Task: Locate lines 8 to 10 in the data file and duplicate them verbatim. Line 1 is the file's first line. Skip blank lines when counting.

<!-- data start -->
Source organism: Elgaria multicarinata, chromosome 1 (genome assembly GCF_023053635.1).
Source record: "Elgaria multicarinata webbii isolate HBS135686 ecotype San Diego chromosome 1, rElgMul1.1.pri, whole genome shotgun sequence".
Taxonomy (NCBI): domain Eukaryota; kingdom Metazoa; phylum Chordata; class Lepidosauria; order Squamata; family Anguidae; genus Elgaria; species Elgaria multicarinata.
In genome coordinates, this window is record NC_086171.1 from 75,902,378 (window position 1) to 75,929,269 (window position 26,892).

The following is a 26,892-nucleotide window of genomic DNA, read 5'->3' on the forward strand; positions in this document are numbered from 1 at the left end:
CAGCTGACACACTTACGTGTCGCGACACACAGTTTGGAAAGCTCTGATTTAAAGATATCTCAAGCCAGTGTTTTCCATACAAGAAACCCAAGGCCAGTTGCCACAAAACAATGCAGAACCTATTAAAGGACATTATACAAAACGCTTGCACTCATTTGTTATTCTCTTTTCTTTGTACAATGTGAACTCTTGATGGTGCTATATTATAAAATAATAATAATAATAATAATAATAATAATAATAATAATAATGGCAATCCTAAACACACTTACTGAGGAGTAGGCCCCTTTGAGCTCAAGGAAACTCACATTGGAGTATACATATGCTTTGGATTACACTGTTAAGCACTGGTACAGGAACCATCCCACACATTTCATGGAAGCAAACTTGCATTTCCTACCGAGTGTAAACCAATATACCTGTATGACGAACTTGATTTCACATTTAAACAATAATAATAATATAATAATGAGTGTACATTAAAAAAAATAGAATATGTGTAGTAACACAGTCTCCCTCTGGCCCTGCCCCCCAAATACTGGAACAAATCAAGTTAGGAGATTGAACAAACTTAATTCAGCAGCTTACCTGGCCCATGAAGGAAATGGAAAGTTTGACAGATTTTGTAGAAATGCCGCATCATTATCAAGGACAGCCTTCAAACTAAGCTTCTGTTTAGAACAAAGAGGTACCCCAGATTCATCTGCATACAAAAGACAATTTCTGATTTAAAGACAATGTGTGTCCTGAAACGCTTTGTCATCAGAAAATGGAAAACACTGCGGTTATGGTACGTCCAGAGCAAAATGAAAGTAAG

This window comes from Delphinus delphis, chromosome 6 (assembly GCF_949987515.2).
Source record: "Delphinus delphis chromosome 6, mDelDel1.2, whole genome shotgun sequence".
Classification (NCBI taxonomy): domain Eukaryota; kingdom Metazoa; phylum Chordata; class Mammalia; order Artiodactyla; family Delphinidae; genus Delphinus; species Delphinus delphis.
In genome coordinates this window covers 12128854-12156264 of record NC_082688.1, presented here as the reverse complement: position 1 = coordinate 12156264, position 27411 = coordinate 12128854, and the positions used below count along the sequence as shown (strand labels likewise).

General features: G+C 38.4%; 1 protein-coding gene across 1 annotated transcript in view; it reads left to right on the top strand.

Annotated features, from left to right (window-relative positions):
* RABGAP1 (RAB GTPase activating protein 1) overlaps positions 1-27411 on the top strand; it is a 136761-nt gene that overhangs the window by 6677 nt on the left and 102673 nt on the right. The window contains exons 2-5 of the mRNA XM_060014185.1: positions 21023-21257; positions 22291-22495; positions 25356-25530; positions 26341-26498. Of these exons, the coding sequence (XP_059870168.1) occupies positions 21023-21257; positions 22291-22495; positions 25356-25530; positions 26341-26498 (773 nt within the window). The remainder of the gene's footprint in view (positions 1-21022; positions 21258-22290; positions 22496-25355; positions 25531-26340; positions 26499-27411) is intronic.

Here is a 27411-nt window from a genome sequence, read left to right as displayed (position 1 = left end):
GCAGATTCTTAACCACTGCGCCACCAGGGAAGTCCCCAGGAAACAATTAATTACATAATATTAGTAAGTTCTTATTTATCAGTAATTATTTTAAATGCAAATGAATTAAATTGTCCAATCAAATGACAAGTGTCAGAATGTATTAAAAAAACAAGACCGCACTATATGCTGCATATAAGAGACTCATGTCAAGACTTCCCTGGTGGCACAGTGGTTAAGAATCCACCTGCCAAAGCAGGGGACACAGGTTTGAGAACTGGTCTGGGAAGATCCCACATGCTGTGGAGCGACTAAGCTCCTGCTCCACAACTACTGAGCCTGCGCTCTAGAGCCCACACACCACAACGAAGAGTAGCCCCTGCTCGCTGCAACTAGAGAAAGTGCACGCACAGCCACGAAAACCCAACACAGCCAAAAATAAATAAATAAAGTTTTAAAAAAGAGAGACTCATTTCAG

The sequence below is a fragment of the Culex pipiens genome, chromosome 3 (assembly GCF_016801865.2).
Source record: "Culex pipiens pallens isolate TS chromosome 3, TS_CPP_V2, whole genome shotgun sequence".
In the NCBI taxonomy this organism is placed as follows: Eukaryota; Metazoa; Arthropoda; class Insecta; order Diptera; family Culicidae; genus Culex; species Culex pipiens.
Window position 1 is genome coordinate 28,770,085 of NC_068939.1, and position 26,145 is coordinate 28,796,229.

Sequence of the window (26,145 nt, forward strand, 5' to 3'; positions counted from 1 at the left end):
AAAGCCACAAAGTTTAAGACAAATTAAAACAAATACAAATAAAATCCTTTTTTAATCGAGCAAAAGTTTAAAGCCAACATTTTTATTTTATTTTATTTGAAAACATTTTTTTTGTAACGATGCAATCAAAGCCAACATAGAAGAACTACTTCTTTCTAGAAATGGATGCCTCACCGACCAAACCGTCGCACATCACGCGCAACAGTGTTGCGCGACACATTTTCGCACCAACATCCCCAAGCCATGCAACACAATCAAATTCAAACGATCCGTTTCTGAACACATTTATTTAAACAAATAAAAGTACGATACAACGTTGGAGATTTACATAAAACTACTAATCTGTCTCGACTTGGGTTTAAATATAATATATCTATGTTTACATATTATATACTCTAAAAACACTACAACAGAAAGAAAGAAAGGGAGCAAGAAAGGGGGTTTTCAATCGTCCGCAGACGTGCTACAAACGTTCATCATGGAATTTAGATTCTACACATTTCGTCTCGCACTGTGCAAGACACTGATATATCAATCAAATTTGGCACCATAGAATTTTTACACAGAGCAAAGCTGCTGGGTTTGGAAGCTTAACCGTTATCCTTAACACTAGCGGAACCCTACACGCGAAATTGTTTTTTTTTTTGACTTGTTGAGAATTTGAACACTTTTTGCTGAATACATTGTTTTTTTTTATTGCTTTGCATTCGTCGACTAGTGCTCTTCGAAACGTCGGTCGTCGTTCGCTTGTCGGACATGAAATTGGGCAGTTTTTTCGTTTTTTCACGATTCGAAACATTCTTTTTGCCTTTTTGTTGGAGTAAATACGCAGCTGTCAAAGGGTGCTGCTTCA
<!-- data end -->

Source record: "Delphinus delphis chromosome 6, mDelDel1.2, whole genome shotgun sequence".
Classification (NCBI taxonomy): domain Eukaryota; kingdom Metazoa; phylum Chordata; class Mammalia; order Artiodactyla; family Delphinidae; genus Delphinus; species Delphinus delphis.
In genome coordinates this window covers 12128854-12156264 of record NC_082688.1, presented here as the reverse complement: position 1 = coordinate 12156264, position 27411 = coordinate 12128854, and the positions used below count along the sequence as shown (strand labels likewise).